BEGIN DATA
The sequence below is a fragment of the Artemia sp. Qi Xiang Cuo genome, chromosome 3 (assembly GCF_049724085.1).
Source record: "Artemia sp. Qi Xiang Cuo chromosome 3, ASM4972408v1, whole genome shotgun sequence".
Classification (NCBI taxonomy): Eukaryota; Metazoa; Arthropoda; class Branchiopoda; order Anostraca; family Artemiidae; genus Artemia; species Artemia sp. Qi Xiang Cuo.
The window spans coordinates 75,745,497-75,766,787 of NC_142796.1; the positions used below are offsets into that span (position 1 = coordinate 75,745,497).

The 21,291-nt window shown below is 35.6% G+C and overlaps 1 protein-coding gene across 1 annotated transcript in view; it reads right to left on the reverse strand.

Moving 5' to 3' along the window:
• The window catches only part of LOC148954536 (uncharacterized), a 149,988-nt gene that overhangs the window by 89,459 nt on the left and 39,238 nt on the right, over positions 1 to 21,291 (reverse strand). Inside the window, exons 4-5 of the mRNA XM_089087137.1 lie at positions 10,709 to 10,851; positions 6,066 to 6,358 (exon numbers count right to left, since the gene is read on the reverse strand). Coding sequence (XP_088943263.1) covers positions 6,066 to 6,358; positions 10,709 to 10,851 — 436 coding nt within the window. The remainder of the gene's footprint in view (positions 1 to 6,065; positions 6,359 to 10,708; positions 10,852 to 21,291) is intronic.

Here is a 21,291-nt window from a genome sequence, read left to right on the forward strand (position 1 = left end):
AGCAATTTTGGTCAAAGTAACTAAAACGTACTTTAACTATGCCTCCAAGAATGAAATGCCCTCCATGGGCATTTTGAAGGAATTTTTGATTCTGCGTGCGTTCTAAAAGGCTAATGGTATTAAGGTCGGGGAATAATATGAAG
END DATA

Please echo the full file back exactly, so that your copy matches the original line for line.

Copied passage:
The sequence below is a fragment of the Artemia sp. Qi Xiang Cuo genome, chromosome 3 (assembly GCF_049724085.1).
Source record: "Artemia sp. Qi Xiang Cuo chromosome 3, ASM4972408v1, whole genome shotgun sequence".
Classification (NCBI taxonomy): Eukaryota; Metazoa; Arthropoda; class Branchiopoda; order Anostraca; family Artemiidae; genus Artemia; species Artemia sp. Qi Xiang Cuo.
The window spans coordinates 75,745,497-75,766,787 of NC_142796.1; the positions used below are offsets into that span (position 1 = coordinate 75,745,497).

The 21,291-nt window shown below is 35.6% G+C and overlaps 1 protein-coding gene across 1 annotated transcript in view; it reads right to left on the reverse strand.

Moving 5' to 3' along the window:
• The window catches only part of LOC148954536 (uncharacterized), a 149,988-nt gene that overhangs the window by 89,459 nt on the left and 39,238 nt on the right, over positions 1 to 21,291 (reverse strand). Inside the window, exons 4-5 of the mRNA XM_089087137.1 lie at positions 10,709 to 10,851; positions 6,066 to 6,358 (exon numbers count right to left, since the gene is read on the reverse strand). Coding sequence (XP_088943263.1) covers positions 6,066 to 6,358; positions 10,709 to 10,851 — 436 coding nt within the window. The remainder of the gene's footprint in view (positions 1 to 6,065; positions 6,359 to 10,708; positions 10,852 to 21,291) is intronic.

Here is a 21,291-nt window from a genome sequence, read left to right on the forward strand (position 1 = left end):
AGCAATTTTGGTCAAAGTAACTAAAACGTACTTTAACTATGCCTCCAAGAATGAAATGCCCTCCATGGGCATTTTGAAGGAATTTTTGATTCTGCGTGCGTTCTAAAAGGCTAATGGTATTAAGGTCGGGGAATAATATGAAG